Welcome to the O'Reilly Press Room
oreilly.comO'Reilly Network
ConferencesSoftwareInternationalSafari: Books Online

Arrow Search
Arrow Product List
Arrow Press Room
Arrow Jobs
Resource
Centers

Arrow
Perl
Java
Web & Internet
Open Source
XML
Linux
Unix
Python
Macintosh
Windows
.NET
Oracle
Security
Sys/Network Admin
C/C++ Programming
Design & Graphics
Visual Basic
Special
Interest

Arrow
Ask Tim
Frankly Speaking
Ron's VB Forum
Beta Chapters
Letters
elists
Events
Palm OS
Missing Manual
User Groups
Catalog Request
Specials
Write for Us
Patient-Centered
Guides
O'Reilly

June 20, 2001

Knowing COM+ Will be Crucial for the Transition to .Net, Says O'Reilly Author

Sebastopol, CA--After writing code in Visual Basic almost exclusively for seven years, author Jose Mojica had a moment of epiphany. He realized that the same features that made VB ideal for rapid application development also shielded developers from the details of the underlying architecture. As Mojica explains, "After seven years I felt I knew Visual Basic really well, and that I understood COM development. That was until I signed up for a contract to write COM components at a much lower-level using ATL and sometimes just plain C++. I realized, then, that I didn't really know what COM was about. What's more, I found a number of good sources written for C++ developers, but only one or two books that really talked about the COM architecture, rather than about how to use COM components. In fact, the C++ COM authors seemed to know more about how VB worked internally than the VB authors."

This discovery led Mojica on a fact-finding journey that ultimately led to his writing COM+ Programming with Visual Basic (O'Reilly, US $34.95). According to Mojica, he wanted to write a book that would guide a developer who knew very little about COM through the architecture of COM at a low level, and explain how Visual Basic maps the architecture to language paradigms. Mojica begins by explaining the progression from COM to DCOM to MTS, COM+, and finally .NET.

For those developers who question learning about COM+ with .NET on the horizon, Mojica cautions, "Visual Basic .NET is a brand new language. It is going to radically change the expectations of VB developers. In many ways, the things you will have to know about the runtime and about the way the architecture works will be the same things that C++ developers programming in C# will have to know. By the end of next year, if Microsoft is successful with its deployment of .NET and your company adopts it, your programming job will be very different. It is my opinion that you should start learning things now. This book will help you with both the COM+ side and the transition to .NET."

Mojica approaches the subject matter of his book from a low level, discussing topics that are rarely described in VB books. The first part of his book explores COM internals in detail, covering such topics as:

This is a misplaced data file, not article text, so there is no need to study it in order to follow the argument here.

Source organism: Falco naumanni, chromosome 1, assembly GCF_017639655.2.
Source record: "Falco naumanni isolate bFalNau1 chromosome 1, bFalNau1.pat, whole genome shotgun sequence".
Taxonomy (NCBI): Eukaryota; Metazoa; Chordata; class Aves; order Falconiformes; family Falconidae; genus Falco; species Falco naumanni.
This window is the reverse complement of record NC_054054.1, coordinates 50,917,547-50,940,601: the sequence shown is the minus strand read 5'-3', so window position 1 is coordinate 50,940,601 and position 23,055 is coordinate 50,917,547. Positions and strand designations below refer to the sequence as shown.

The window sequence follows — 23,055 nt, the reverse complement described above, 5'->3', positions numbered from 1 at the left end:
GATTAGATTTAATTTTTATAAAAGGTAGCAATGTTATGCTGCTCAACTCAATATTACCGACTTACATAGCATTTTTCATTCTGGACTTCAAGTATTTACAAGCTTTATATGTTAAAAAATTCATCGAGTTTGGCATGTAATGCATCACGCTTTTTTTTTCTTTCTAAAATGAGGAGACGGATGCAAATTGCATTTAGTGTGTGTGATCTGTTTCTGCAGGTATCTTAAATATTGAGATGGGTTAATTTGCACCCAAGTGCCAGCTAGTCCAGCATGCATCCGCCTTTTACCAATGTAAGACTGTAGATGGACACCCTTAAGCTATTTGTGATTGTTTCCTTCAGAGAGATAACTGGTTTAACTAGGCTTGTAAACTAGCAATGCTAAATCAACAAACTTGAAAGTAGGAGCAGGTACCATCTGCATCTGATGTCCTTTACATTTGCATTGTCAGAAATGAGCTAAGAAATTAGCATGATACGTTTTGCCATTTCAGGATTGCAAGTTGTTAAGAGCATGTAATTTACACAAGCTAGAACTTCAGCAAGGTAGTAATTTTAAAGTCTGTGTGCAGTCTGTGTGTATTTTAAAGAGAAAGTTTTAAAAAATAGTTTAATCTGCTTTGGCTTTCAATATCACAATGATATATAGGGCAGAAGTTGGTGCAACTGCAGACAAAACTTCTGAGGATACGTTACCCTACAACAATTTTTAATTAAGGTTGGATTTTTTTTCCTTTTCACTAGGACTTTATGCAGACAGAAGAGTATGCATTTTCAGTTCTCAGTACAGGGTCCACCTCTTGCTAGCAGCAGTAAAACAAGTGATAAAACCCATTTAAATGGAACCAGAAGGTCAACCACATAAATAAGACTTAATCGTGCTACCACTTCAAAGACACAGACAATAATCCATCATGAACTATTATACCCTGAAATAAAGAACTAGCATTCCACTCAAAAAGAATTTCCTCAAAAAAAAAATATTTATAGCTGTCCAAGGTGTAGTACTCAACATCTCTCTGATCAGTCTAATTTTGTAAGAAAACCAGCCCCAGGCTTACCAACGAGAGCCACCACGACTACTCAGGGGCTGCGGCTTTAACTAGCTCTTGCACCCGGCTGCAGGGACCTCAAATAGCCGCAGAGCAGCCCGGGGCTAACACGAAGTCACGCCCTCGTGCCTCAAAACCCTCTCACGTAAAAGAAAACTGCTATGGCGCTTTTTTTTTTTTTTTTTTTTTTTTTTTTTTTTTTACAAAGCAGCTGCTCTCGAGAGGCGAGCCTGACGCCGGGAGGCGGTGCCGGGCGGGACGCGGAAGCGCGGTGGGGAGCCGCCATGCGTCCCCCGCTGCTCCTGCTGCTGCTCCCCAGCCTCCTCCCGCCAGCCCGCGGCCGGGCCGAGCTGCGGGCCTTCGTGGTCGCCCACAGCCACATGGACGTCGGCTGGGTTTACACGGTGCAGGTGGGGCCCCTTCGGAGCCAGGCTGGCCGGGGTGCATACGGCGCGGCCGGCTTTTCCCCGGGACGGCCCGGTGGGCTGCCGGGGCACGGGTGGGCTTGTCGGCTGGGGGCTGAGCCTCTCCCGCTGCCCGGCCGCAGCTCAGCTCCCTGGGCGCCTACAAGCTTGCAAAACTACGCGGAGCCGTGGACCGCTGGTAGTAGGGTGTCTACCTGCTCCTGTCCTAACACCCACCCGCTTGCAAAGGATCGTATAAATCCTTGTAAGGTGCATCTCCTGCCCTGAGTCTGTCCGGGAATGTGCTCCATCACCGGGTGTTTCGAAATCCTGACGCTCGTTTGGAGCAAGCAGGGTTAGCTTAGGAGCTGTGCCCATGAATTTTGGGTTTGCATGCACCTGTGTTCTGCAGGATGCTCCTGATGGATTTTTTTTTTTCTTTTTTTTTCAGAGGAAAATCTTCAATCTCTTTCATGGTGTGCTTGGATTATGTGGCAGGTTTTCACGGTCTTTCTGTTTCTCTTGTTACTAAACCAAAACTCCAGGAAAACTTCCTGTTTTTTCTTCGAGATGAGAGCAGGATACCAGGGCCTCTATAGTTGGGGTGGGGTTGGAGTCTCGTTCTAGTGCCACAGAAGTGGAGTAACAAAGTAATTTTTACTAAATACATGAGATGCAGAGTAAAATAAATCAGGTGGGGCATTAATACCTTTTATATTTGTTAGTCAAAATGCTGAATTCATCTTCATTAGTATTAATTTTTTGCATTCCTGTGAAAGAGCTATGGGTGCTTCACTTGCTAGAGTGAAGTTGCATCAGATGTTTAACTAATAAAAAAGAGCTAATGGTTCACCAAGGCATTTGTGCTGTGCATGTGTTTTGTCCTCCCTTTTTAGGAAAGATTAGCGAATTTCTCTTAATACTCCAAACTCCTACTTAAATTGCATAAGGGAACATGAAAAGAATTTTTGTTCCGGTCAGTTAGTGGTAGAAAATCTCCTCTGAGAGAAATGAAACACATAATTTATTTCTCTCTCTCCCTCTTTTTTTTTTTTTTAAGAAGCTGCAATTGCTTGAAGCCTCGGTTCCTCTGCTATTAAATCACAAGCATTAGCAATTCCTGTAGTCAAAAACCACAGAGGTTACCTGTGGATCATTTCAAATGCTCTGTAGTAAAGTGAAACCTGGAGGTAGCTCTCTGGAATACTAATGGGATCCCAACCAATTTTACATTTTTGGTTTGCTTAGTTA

• Interface-based programming
  • How COM interfaces work internally
  • How COM components are activated
  • How versioning COM components works in Visual Basic
  • How Visual Basic handles threading in COM components

The second part focuses on incorporating individual COM+ services into COM+ applications, including:

  • How to program within a distributed transaction
  • How to add role-based security to application
  • How to administer COM+ applications programmatically
  • How to debug COM+ code

Mojica concludes by discussing what developers need to learn to transition to the .NET framework, looking at incorporating COM+ services into VB.NET applications, as well as how to use VB 6 components in a VB.NET application and VB.NET components in a VB 6 application.

COM+ Programming with Visual Basic was written for developers who want to gain an understanding of the guts of the COM+ technology. Mojica says, "This book is for experienced VB developers who are tired of not really knowing how things work inside. I urge even those VB developers who think they know what COM+ is to read the book, I think they will be pleasantly surprised about the internal information presented."

About the Author:

Jose Mojica is an instructor and researcher at DevelopMentor, a company that has gained an international reputation for its experience with COM and COM+. He teaches various courses that focus on enterprise development in COM+, IIS, and Visual Basic. Mojica is the author of Building ActiveX Controls with Visual Basic 5.0 and coauthor of Programming Internet Controls and the Microsoft MCSD Training Kit for Distributed Applications for Visual C++ 6.0.

Online Resources:

COM+ Programming with Visual Basic
By Jose Mojica
June 2001
ISBN 1-59692-840-7, 348 pages, $34.95 (US)
order@oreilly.com
1-800-998-9938

Return to the: O'Reilly Press Room

Contacts:
CUSTOMER INQUIRIES
Sales/Customer Service
(707) 829-0515
order@oreilly.com

PRESS QUERIES ONLY
Contact Kathryn Barrett
(707) 829-0515 ext. 387
kathrynb@oreilly.com


oreilly.com Home | O'Reilly Bookstores | How to Order | O'Reilly Contacts
International | About O'Reilly | Affiliated Companies | Privacy Policy

© 2001, O'Reilly & Associates, Inc.
webmaster@oreilly.com